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dong ha haiku vietnam ty hadman


War Crimes - Dong Ha Haiku

As part of its War Crimes project haikumania presents Dong Ha Haiku by Ty Hadman. This piece was first published in 1982 by Smythe-Waithe Press in Kentfield, CA  and remains a powerful piece of work - paul t conneally December 8, 2000.



(Dong Ha was one of the poorest villages in South Vietnam in the province of Quang Tri, just a few miles south of the DMZ (Demilitarized Zone) near the Cua Viet River where I was stationed in the Marines with a rifle company from 2/29/68Ė4/3/69.)


this one last kiss
      before I leave for the war
            this winter

(Travis Air Force Base, CA
 February 23, 1968)


duskís darkness deepens
   along the lines the whispering
       of tonightís password


Iíve got the jitters . . ....
no sign of movement
except these fireflies


no enemy seen
but I get a good look
at myself


the first letter
from his girlfriend arrives
she says sheís pregnant


in the rear truck
of a long convoy
the dusty road


sugarcane fields
the beautiful countryside
swarming with snipers


concertina wire
a water buffalo
wiggles through


Concertina wire is a type of coiled barbed wire used to make it more difficult for the enemy to sneak across the lines.


sweeping the road
for antipersonnel mines
the sun gets hotter


rust colored water
not even enough
to bathe with


The scarcity of water was a permanent situation. Only commissioned officers were permitted to use water to bathe. The rest of us either had to go months on end without bathing or take our chances bathing in the shallow river where enemy snipers were often waiting. I came down with amoebic dysentery twice and was hospitalized on both occasions due to having to drink the filthy water. Medicinal plants have helped me a lot over the years, but I still suffer from colitis to this day.

heavy casualties;
I donít give a damn about
this moon tonight


survivors in small boats
looking for a new place to live
the war drags on and on


minute by minute
hour after hour
the days go by


filling sand bags in the hot sun
soul brothers singing
soul music

Filling sand bags under a hot sun in high humidity was a frequent activity. They were used mainly to build new bunkers or fortify old ones. They were also used to hold down the tin roofs of Quonset huts during the monsoons.


because of this war
I become close friends
with an American Indian




itís quite impossible
to kill all of them ó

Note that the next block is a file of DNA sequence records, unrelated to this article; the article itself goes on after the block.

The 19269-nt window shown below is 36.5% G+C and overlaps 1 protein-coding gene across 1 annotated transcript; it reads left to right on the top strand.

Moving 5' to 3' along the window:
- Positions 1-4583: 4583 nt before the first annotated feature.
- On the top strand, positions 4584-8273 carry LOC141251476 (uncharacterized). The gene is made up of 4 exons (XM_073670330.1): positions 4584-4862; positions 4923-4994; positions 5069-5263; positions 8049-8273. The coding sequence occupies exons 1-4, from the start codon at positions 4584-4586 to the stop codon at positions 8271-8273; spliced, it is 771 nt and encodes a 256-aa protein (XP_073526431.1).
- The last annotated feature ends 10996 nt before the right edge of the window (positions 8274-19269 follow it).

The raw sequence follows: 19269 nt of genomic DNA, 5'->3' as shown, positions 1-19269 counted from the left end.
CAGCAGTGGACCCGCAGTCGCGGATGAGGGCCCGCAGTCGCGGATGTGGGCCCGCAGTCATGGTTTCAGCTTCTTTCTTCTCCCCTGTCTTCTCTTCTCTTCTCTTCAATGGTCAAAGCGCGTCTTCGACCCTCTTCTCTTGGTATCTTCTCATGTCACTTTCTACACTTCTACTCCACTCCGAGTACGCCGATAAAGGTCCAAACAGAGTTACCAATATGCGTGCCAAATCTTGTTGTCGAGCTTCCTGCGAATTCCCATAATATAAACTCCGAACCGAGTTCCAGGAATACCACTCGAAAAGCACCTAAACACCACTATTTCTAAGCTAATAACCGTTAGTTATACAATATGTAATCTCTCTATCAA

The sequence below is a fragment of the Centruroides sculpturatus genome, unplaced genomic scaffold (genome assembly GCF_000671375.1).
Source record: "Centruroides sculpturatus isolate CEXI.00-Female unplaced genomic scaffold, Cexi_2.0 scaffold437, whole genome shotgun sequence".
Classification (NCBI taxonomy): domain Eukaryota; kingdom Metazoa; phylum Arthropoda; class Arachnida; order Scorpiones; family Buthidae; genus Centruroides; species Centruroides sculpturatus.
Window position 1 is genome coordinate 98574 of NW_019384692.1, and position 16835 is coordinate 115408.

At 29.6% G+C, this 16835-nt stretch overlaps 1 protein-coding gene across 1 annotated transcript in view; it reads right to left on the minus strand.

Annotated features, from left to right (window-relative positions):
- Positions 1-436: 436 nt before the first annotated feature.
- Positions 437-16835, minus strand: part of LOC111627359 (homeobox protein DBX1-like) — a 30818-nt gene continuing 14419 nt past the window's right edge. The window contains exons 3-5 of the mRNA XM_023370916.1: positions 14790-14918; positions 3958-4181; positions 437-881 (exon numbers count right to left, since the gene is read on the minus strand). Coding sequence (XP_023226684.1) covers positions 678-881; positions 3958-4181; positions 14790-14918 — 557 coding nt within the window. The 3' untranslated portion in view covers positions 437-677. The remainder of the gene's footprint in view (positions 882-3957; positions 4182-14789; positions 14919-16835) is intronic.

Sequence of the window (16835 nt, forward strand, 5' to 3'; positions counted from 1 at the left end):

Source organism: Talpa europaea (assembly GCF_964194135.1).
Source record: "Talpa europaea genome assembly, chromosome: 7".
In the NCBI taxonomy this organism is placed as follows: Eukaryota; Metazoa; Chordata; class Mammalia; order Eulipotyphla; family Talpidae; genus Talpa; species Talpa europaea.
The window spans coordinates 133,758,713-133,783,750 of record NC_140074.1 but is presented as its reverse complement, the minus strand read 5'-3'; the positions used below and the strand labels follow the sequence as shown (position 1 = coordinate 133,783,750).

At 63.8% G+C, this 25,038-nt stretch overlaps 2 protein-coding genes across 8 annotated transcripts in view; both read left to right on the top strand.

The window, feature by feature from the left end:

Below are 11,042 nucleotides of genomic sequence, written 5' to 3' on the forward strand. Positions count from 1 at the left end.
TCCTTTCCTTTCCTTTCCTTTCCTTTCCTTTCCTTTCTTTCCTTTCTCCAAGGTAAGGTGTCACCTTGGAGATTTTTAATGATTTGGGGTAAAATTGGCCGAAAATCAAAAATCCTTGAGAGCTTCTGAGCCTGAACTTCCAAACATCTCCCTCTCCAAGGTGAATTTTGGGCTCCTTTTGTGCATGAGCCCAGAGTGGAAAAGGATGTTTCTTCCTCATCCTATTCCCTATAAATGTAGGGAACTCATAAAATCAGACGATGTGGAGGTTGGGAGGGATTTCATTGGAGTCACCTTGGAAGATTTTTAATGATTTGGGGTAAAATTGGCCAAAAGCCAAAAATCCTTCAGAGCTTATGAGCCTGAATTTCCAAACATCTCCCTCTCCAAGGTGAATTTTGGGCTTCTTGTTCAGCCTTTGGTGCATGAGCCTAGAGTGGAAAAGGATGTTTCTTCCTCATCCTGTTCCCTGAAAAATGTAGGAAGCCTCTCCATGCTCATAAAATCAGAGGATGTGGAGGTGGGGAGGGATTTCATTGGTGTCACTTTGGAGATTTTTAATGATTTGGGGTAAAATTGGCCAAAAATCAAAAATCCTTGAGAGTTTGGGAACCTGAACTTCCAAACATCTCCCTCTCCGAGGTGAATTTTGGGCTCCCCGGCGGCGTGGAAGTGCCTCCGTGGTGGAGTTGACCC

mosquitoes attack!


Many of the mosquitoes carried malaria and other nasty tropical diseases.


crickets stop chirping
I awake
with a start!


that fat rat just stares

inside the bunker
in the candlelight

my bayonet gleams


War is HELL!
Along the DMZ
not one flower

(Khe Sahn)

The DMZ (Demilitarized Zone) separated North Vietnam from South Vietnam. The area was an eerie sight like the cratered surface of the moon. All vegetation had been destroyed by the bombing and use of chemical defoliants.


peace symbol
and the word LOVE
on his helmet


village off limits
sheís glad
I came


both armies


Tet is the month of the Vietnamese New Year and Buddhist religious celebrations and observances according to the old agrarian lunar calendar. A time of strength and strong beliefs. The Viet Cong launched their bloodiest attacks and offensives during this time. I had the misfortune of having to experience two Tets. It also marks the short but intense rainy season and monsoons.

rain . . .
& mud


rain soaked and cold
without moving an inch
I let the warm urine flow


sitting in a hole
wondering what the hell
am I doing here?


waiting in ambush . . .
our hands touch as he hands me
an extra grenade


returning to camp
with one less buddy
darkness deepens


suffering from battle fatigue,
the war came to an end
in a dream


dead bodies arrive
the soldier on duty
continues eating


Little kids yelling,
"You number One! Want boom-boom?
Want Coca-Cola?"


Boom-boom was the word they used for prostitute. They also offered bags of opium and marijuana. Absolutely nothing else except for bottles of Coke. It seems these are the three things you can find just about anywhere you go in the world even in places of extreme poverty where food and water are not available.

my 21st birthday
oh how Iíve aged
this past year

(February 9, 1969)


only ONE man


waiting for a flight out
I watch several new men arrive
and a tear appears


Written on my last day in Vietnam while waiting on the airstrip.


the crying boy
just canít understand why
I broke his toy machine gun


Iím now back in the United States again.


Memorial Day service ó
a young man prays hard


shaking his cup
of coins with vehemence
the crippled vet


All work is copyrighted by Ty Hadman and should not be reproduced without permission.

This page is part of haikumania project run by paul t conneally